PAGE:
lems—using correct or incorrect, taught or invented strategies—by such formal analysis. As the simple addition example in Box 3–4 illustrates, hypothesized models of underlying cognitive activities lead researchers to collect rich data sets that can be used to test hypotheses about both the process and progress of students’ learning. Such models can also provide a foundation for interpreting evidence derived using other data gathering and analysis techniques. Some of the most useful techniques, including reaction-time studies, computational modeling and simulations, analysis of protocols, microgenetic analysis, and ethnographic analysis, are described below.
As illustrated for the case of simple addition problems, one method of evaluating cognitive processes is to measure and analyze the amount of time people spend on various phases or components of a given task. Data from these analyses can be highly informative when interpreted according to a model of cognitive processes. With an appropriately chosen set of problems, researchers can determine which of several potential strategies or approaches the problem solver is using. This general approach has been used for a wide variety of tasks, varying in complexity from simple addition and subtraction problems for children (e.g., Siegler, 1998) to complex multimove puzzles (Klahr and Robinson, 1981).
MacLeod, Hunt, and Mathews (1978), for example, used reaction-time profiles to determine whether people used imagery to solve simple verbally presented problems. More recently, Hunt, Streissguth, Kerr, and Olson (1995) used a combined measure of reaction time and accuracy to show that children whose mothers had used alcohol during pregnancy displayed tendencies to be impulsive in problem-solving behavior. This observation, which took less than an hour to make, was consistent with observations made by classroom teachers over a period of months. (It may be noted that the children were 14 years old at the time of testing, so the method may have isolated the effect of a drug taken 15 years prior to testing.)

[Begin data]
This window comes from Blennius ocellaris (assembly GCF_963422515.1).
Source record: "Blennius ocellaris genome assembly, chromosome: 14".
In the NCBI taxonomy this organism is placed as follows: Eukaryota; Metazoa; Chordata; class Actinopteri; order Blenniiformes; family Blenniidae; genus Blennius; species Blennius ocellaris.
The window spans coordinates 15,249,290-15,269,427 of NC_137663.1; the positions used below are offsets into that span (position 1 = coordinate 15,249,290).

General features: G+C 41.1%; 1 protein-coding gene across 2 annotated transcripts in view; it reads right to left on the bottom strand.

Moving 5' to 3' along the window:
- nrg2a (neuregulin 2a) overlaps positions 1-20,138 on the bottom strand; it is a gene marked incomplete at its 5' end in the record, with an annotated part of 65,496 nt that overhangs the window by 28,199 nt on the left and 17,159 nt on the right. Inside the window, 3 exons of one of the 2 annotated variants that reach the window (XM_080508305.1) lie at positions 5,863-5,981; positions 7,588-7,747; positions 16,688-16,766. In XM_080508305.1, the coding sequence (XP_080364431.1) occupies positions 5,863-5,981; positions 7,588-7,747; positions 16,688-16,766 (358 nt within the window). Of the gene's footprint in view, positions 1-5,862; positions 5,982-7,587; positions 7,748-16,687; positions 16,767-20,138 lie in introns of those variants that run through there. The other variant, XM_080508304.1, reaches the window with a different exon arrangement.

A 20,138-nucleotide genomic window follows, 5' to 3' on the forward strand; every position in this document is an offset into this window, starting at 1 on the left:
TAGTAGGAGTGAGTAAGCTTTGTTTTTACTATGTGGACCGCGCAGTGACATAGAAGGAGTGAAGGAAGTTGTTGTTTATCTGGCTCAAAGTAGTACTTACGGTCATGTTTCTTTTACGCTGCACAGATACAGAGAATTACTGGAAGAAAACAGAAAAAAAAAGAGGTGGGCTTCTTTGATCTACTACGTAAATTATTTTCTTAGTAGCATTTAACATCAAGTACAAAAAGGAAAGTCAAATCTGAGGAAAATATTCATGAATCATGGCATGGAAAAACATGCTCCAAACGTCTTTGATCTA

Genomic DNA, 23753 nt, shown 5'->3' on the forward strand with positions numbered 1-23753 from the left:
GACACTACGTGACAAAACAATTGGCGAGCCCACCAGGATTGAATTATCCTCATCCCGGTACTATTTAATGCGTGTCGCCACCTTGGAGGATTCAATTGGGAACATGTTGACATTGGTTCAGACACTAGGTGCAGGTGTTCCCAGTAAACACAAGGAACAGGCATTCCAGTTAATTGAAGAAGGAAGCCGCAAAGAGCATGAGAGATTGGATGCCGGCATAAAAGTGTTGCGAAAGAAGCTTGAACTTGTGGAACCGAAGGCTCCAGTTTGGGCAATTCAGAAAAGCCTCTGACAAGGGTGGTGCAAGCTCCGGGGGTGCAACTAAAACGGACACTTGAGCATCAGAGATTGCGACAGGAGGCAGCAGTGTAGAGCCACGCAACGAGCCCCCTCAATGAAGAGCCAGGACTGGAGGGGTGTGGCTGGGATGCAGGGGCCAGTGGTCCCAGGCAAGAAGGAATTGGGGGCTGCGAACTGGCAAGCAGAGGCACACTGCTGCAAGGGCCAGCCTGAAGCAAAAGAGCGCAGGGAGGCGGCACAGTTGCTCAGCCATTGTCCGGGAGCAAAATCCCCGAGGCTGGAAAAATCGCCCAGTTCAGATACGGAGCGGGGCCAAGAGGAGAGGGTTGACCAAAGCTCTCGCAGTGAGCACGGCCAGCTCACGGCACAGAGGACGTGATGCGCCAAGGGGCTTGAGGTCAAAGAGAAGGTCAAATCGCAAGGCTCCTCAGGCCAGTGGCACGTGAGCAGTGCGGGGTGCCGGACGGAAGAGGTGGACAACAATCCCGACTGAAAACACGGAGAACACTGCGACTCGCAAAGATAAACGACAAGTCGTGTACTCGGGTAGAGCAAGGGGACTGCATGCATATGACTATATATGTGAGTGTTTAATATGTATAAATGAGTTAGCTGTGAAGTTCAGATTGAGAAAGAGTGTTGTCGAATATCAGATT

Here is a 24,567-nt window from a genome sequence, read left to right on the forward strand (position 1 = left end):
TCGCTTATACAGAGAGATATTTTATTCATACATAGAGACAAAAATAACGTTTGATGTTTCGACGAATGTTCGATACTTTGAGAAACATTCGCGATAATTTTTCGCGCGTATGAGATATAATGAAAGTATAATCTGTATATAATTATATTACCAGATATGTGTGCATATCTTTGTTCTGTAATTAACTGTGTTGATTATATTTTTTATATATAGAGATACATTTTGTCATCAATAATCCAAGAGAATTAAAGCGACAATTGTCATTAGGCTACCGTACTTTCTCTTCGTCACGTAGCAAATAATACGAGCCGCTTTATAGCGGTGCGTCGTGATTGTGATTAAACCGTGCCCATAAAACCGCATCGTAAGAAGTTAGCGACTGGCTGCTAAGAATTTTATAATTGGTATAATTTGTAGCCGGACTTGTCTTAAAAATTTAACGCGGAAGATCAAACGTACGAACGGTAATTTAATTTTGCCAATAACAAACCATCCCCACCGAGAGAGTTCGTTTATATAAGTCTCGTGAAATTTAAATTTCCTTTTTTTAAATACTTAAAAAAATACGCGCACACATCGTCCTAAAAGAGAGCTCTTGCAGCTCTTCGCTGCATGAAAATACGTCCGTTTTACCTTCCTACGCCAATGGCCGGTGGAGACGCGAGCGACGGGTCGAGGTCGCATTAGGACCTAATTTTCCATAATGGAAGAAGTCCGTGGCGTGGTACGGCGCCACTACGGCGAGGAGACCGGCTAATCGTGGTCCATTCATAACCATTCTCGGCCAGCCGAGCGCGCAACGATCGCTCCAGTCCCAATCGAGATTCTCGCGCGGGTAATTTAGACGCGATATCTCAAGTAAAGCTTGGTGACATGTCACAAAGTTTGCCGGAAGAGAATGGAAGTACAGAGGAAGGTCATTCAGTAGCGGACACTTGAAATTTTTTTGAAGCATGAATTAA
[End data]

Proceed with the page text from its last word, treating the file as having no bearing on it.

Eye-movement tracking, a specialized technique for studying reaction times and other key behaviors, has received virtually no attention in the assessment literature. By using what is now relatively inexpensive equipment capable of detecting the direction of a person’s gaze while he or she is engaged in a task, psychologists can gather data about the sequence and duration of eye fixations. This information can then be combined with the results of cognitive analysis to infer—quite precisely, in many cases—which of several strategies is being used. Such analyses can yield insights into differences between experts and novices in a range of domains, from playing chess to operating a modern airliner. This approach provides a “window on the mind” that complements and augments other, more traditional ways